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I think that before the federal government spends billions on railroads, they should be supporting and incentivizing battery r & d on a large scale.

What IBM and other battery researchers need to accept is that overly long development cycles for standard chemical battery designs such as Li-air will spur introduction of disruptive energy technology.

The science is likely not the greatest hurdle in battery evolution. There is foot dragging in energy development mostly due to political and business forces wanting to retard electrification. The foot dragging is to allow big utilities and oils to secure centralized monopolies in "smart grids" and H2 infrastructure.

However the world is much smaller and more transparent now and foot dragging will no longer be tolerated. While IBM paints a 30 year development cycle to get their Li-air batteries to match gasoline energy density - that is NOT the metric for EV transportation. Car owners are well poised to adopt lower energy density batteries due to short drive patterns and recharging habits. Range "anxiety" is addressed by liquid fuel extenders. It is no big deal to recharge a consumer product overnight as billions do it regularly with cellphones and iPods. Plugging in the car overnight is no different.

So, the real question is do big energy players want to hang on to a good piece of the energy market by accelerating electrification now, or lose it to disruptive technology? Foot dragging and out-dated metrics are the fast track to an energy revolution that will mothball old players and their energy monopolies.

If very high energy density batteries are decades away, industrial countries should electrify all their railroads, hybridize all highway ground vehicles to get much better mpg, electrify city vehicles to reduce fuel consumption and GHG to near zero, build clean energy power plants to replace all current polluting coal fired plants by 2030/40.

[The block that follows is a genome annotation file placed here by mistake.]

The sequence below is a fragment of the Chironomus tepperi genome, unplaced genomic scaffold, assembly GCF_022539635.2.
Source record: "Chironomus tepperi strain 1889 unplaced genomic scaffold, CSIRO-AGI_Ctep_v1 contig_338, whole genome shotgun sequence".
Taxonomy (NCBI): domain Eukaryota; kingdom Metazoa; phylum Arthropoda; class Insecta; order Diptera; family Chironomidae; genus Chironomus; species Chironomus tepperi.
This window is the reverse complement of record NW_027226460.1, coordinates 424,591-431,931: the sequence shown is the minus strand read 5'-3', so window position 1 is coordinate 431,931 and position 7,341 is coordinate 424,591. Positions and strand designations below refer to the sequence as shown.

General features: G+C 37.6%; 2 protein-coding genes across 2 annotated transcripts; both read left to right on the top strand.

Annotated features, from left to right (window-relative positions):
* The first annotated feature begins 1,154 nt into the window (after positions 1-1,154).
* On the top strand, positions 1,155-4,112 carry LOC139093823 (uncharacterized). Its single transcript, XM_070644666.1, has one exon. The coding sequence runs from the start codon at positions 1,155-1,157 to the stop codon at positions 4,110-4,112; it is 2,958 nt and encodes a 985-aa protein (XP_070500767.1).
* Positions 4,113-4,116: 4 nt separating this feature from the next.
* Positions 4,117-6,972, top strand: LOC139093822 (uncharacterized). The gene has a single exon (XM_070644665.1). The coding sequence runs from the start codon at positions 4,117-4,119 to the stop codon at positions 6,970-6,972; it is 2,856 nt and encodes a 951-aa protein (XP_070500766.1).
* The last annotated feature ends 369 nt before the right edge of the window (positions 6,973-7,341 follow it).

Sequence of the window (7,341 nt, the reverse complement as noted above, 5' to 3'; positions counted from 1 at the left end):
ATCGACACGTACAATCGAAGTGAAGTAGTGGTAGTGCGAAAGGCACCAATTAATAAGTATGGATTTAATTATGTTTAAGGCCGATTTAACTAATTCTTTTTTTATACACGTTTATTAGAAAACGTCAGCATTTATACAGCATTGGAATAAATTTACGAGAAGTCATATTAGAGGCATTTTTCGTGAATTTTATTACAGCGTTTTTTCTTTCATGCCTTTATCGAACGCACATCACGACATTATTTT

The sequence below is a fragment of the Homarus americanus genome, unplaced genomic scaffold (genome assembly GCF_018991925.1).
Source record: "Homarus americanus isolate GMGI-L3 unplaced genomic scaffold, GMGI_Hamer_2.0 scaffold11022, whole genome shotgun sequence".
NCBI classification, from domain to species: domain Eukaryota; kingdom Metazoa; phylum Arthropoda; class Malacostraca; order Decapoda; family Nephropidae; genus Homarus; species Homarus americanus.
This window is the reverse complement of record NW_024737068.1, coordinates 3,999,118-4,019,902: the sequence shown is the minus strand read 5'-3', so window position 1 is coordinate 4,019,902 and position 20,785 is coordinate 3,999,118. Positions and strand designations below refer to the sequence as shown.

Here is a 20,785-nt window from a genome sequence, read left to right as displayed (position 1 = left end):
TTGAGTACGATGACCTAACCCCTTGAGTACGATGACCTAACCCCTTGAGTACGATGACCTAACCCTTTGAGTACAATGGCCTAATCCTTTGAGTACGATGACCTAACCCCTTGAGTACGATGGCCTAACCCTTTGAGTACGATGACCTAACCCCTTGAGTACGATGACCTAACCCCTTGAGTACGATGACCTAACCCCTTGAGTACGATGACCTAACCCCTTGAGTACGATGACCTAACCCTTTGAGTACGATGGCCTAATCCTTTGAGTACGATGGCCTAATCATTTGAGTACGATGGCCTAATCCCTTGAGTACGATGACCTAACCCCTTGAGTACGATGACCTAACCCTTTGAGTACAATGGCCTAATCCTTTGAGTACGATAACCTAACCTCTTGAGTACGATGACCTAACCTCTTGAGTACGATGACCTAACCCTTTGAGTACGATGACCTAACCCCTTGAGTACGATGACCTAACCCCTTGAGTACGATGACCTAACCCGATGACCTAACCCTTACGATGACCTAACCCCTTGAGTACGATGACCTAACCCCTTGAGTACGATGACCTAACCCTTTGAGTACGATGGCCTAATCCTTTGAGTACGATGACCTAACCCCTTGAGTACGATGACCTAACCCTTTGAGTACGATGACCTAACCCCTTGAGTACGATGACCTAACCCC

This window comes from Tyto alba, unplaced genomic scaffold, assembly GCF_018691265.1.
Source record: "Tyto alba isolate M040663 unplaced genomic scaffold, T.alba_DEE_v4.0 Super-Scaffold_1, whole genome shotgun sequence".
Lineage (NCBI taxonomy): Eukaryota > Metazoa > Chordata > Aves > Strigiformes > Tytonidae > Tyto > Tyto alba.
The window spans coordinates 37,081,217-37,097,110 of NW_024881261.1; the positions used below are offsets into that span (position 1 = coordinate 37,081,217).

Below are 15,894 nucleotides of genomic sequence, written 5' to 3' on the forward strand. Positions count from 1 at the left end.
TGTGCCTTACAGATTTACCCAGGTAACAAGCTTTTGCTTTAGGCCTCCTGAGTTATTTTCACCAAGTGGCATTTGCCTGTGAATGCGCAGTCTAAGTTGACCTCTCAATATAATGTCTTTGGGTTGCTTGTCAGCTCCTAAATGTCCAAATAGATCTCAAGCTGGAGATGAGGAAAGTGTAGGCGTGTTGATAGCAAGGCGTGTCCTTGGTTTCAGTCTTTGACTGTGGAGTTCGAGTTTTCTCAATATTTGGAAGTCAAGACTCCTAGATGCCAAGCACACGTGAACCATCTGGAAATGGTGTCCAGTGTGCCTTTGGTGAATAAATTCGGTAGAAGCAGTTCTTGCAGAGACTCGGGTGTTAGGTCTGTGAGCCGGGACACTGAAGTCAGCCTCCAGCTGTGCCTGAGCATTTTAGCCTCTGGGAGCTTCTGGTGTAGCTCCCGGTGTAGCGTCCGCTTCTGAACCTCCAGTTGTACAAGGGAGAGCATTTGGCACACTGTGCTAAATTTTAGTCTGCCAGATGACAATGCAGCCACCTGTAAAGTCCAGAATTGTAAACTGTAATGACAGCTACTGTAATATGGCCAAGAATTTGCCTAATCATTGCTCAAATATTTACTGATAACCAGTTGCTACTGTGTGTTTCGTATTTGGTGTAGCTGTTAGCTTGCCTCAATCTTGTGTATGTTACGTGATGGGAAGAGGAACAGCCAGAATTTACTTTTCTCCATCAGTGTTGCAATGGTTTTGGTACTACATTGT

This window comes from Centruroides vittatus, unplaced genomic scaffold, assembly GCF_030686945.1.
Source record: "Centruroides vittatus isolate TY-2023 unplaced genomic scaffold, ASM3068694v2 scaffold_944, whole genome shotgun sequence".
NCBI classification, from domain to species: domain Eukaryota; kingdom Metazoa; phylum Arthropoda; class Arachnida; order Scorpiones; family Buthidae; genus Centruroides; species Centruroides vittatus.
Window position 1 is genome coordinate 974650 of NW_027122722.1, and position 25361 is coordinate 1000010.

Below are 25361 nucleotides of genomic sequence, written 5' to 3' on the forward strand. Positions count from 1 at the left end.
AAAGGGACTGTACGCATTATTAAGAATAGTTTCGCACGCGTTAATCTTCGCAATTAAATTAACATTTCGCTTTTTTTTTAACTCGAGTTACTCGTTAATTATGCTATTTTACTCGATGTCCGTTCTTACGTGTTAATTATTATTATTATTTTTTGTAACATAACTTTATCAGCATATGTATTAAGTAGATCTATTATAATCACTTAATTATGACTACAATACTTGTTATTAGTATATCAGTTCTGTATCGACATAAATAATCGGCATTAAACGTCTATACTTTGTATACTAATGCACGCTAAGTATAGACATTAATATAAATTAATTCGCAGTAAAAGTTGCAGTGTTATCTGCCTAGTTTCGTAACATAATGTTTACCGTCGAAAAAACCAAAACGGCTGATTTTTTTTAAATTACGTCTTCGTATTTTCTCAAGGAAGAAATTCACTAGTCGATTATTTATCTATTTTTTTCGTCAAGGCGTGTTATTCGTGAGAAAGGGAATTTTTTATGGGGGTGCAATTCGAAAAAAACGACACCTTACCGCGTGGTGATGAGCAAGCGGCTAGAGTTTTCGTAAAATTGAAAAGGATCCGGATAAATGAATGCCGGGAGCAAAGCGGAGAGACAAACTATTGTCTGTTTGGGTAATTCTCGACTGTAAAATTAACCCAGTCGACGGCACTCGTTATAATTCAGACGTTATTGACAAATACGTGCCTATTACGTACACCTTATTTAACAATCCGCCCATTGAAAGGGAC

The world will be pleasently surprised when new technologies or improved current technologies produce lower cost batteries with 1000+ Wh/Kg with 20,000+ cycles for highway type EVs by 2020/2030.

I note that the comparison of energy densities was between gasoline & batteries when it should be between *systems*. Batteries may have less energy per kg than gas but the engine, drivetrain, exhaust system, etc. you need to use the gas weigh a lot more than the electric motor you need to use the batteries.

Electric propulsion *systems* are closer to being on-par with gasoline propulsion *systems* than they want you to know.

Why would you need 20,000 cycles? 1000 Wh/kg battery in the leaf would give about a 500 mile range. 20,000 cycles would be 10,000,000 miles.

50 cycles would be enough for Li-Air, which the author admits is possible now. Batteries typically have about 30% the theoretical capacity, so Li-Air could be expected to have 3,000 wh/kg. A battery like that could be charged once in two months. That means it would last eight years (50 cycle lifetime). Maintaining a good charge on it, instead of letting it discharge, would make it last a lot longer.

The cost of Li-Air is likely to be less than Li-Ion types that use cobalt or titanium. So replacement after four or five years would not be expensive. Being rechargable isn't necessary either. If the Li and electrolyte could easily be replaced once every few months, you have a great replacement for the ICE in airplanes as well as in cars.

@Zhukova,

I like your thinking, but there will be many partial discharges, so at least hundreds of cycles are necessary.